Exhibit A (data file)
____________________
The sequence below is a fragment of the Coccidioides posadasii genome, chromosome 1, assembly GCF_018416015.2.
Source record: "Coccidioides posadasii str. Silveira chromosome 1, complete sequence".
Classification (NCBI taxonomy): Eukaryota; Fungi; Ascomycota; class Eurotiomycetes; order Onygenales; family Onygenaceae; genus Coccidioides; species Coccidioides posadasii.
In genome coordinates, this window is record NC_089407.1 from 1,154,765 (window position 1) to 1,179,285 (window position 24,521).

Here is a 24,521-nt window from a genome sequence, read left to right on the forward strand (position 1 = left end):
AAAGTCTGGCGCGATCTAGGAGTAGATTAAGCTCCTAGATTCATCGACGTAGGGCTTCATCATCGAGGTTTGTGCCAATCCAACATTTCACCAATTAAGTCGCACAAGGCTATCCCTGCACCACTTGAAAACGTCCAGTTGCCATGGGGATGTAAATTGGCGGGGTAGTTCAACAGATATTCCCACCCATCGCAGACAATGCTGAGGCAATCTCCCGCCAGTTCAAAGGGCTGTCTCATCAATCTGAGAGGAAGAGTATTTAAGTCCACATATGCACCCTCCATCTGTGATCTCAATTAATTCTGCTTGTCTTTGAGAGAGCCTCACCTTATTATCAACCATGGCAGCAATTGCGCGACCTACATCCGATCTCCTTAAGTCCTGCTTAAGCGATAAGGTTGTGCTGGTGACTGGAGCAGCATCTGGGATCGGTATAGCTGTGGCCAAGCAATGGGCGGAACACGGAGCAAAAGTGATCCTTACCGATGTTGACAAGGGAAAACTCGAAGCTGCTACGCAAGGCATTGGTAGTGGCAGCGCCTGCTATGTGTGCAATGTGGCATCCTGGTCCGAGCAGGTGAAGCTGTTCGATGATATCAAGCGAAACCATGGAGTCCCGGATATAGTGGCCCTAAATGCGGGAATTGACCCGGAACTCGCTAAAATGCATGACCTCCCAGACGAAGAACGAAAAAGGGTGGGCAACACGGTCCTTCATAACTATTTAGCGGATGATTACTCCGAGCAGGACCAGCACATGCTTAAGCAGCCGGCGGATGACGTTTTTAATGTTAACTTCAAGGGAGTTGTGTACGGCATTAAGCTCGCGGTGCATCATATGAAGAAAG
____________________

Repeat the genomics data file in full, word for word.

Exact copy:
The sequence below is a fragment of the Coccidioides posadasii genome, chromosome 1, assembly GCF_018416015.2.
Source record: "Coccidioides posadasii str. Silveira chromosome 1, complete sequence".
Classification (NCBI taxonomy): Eukaryota; Fungi; Ascomycota; class Eurotiomycetes; order Onygenales; family Onygenaceae; genus Coccidioides; species Coccidioides posadasii.
In genome coordinates, this window is record NC_089407.1 from 1,154,765 (window position 1) to 1,179,285 (window position 24,521).

Here is a 24,521-nt window from a genome sequence, read left to right on the forward strand (position 1 = left end):
AAAGTCTGGCGCGATCTAGGAGTAGATTAAGCTCCTAGATTCATCGACGTAGGGCTTCATCATCGAGGTTTGTGCCAATCCAACATTTCACCAATTAAGTCGCACAAGGCTATCCCTGCACCACTTGAAAACGTCCAGTTGCCATGGGGATGTAAATTGGCGGGGTAGTTCAACAGATATTCCCACCCATCGCAGACAATGCTGAGGCAATCTCCCGCCAGTTCAAAGGGCTGTCTCATCAATCTGAGAGGAAGAGTATTTAAGTCCACATATGCACCCTCCATCTGTGATCTCAATTAATTCTGCTTGTCTTTGAGAGAGCCTCACCTTATTATCAACCATGGCAGCAATTGCGCGACCTACATCCGATCTCCTTAAGTCCTGCTTAAGCGATAAGGTTGTGCTGGTGACTGGAGCAGCATCTGGGATCGGTATAGCTGTGGCCAAGCAATGGGCGGAACACGGAGCAAAAGTGATCCTTACCGATGTTGACAAGGGAAAACTCGAAGCTGCTACGCAAGGCATTGGTAGTGGCAGCGCCTGCTATGTGTGCAATGTGGCATCCTGGTCCGAGCAGGTGAAGCTGTTCGATGATATCAAGCGAAACCATGGAGTCCCGGATATAGTGGCCCTAAATGCGGGAATTGACCCGGAACTCGCTAAAATGCATGACCTCCCAGACGAAGAACGAAAAAGGGTGGGCAACACGGTCCTTCATAACTATTTAGCGGATGATTACTCCGAGCAGGACCAGCACATGCTTAAGCAGCCGGCGGATGACGTTTTTAATGTTAACTTCAAGGGAGTTGTGTACGGCATTAAGCTCGCGGTGCATCATATGAAGAAAG